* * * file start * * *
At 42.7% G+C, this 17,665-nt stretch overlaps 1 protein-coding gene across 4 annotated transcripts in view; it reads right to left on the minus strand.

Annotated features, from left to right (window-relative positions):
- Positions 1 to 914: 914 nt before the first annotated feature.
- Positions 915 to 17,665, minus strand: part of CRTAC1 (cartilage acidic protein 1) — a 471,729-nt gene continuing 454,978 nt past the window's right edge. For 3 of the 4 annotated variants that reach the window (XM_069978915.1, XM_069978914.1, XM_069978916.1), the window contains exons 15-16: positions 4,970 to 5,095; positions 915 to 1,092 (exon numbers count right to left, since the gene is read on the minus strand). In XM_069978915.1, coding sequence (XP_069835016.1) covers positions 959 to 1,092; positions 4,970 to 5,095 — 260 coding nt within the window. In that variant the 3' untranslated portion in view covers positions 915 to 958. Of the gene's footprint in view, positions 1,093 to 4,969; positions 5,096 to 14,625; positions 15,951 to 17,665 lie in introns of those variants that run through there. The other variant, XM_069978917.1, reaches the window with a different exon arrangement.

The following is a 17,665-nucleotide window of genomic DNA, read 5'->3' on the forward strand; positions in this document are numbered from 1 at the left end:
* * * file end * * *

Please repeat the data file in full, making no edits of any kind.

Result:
At 42.7% G+C, this 17,665-nt stretch overlaps 1 protein-coding gene across 4 annotated transcripts in view; it reads right to left on the minus strand.

Annotated features, from left to right (window-relative positions):
- Positions 1 to 914: 914 nt before the first annotated feature.
- Positions 915 to 17,665, minus strand: part of CRTAC1 (cartilage acidic protein 1) — a 471,729-nt gene continuing 454,978 nt past the window's right edge. For 3 of the 4 annotated variants that reach the window (XM_069978915.1, XM_069978914.1, XM_069978916.1), the window contains exons 15-16: positions 4,970 to 5,095; positions 915 to 1,092 (exon numbers count right to left, since the gene is read on the minus strand). In XM_069978915.1, coding sequence (XP_069835016.1) covers positions 959 to 1,092; positions 4,970 to 5,095 — 260 coding nt within the window. In that variant the 3' untranslated portion in view covers positions 915 to 958. Of the gene's footprint in view, positions 1,093 to 4,969; positions 5,096 to 14,625; positions 15,951 to 17,665 lie in introns of those variants that run through there. The other variant, XM_069978917.1, reaches the window with a different exon arrangement.

The following is a 17,665-nucleotide window of genomic DNA, read 5'->3' on the forward strand; positions in this document are numbered from 1 at the left end: